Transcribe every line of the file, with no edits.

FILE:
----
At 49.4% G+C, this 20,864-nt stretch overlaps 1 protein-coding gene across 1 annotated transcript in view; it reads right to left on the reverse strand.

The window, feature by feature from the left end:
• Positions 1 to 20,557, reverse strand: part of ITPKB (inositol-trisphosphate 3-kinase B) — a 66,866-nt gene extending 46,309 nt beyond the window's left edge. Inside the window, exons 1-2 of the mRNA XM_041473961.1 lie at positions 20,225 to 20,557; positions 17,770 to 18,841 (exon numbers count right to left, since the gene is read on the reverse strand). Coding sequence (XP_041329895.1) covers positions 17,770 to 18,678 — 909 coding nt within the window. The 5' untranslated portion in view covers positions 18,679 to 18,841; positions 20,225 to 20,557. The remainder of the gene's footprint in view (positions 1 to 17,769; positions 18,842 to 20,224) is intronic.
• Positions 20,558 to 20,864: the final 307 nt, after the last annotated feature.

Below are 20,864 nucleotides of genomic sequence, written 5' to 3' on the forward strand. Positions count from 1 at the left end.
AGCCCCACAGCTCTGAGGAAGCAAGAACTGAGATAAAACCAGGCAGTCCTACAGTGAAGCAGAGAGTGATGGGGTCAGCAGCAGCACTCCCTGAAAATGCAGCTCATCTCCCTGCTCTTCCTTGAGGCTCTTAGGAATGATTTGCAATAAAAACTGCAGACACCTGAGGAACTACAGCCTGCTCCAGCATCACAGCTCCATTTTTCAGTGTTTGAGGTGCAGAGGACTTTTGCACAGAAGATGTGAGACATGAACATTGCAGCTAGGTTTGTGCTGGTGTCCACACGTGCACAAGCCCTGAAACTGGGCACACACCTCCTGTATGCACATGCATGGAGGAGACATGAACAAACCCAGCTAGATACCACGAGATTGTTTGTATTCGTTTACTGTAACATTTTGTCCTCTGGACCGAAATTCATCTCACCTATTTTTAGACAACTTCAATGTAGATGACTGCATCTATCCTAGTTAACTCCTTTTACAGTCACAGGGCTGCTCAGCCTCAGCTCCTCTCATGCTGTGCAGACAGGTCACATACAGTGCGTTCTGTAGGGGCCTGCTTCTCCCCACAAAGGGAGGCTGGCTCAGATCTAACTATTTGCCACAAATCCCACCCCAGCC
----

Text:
At 49.4% G+C, this 20,864-nt stretch overlaps 1 protein-coding gene across 1 annotated transcript in view; it reads right to left on the reverse strand.

The window, feature by feature from the left end:
• Positions 1 to 20,557, reverse strand: part of ITPKB (inositol-trisphosphate 3-kinase B) — a 66,866-nt gene extending 46,309 nt beyond the window's left edge. Inside the window, exons 1-2 of the mRNA XM_041473961.1 lie at positions 20,225 to 20,557; positions 17,770 to 18,841 (exon numbers count right to left, since the gene is read on the reverse strand). Coding sequence (XP_041329895.1) covers positions 17,770 to 18,678 — 909 coding nt within the window. The 5' untranslated portion in view covers positions 18,679 to 18,841; positions 20,225 to 20,557. The remainder of the gene's footprint in view (positions 1 to 17,769; positions 18,842 to 20,224) is intronic.
• Positions 20,558 to 20,864: the final 307 nt, after the last annotated feature.

Below are 20,864 nucleotides of genomic sequence, written 5' to 3' on the forward strand. Positions count from 1 at the left end.
AGCCCCACAGCTCTGAGGAAGCAAGAACTGAGATAAAACCAGGCAGTCCTACAGTGAAGCAGAGAGTGATGGGGTCAGCAGCAGCACTCCCTGAAAATGCAGCTCATCTCCCTGCTCTTCCTTGAGGCTCTTAGGAATGATTTGCAATAAAAACTGCAGACACCTGAGGAACTACAGCCTGCTCCAGCATCACAGCTCCATTTTTCAGTGTTTGAGGTGCAGAGGACTTTTGCACAGAAGATGTGAGACATGAACATTGCAGCTAGGTTTGTGCTGGTGTCCACACGTGCACAAGCCCTGAAACTGGGCACACACCTCCTGTATGCACATGCATGGAGGAGACATGAACAAACCCAGCTAGATACCACGAGATTGTTTGTATTCGTTTACTGTAACATTTTGTCCTCTGGACCGAAATTCATCTCACCTATTTTTAGACAACTTCAATGTAGATGACTGCATCTATCCTAGTTAACTCCTTTTACAGTCACAGGGCTGCTCAGCCTCAGCTCCTCTCATGCTGTGCAGACAGGTCACATACAGTGCGTTCTGTAGGGGCCTGCTTCTCCCCACAAAGGGAGGCTGGCTCAGATCTAACTATTTGCCACAAATCCCACCCCAGCC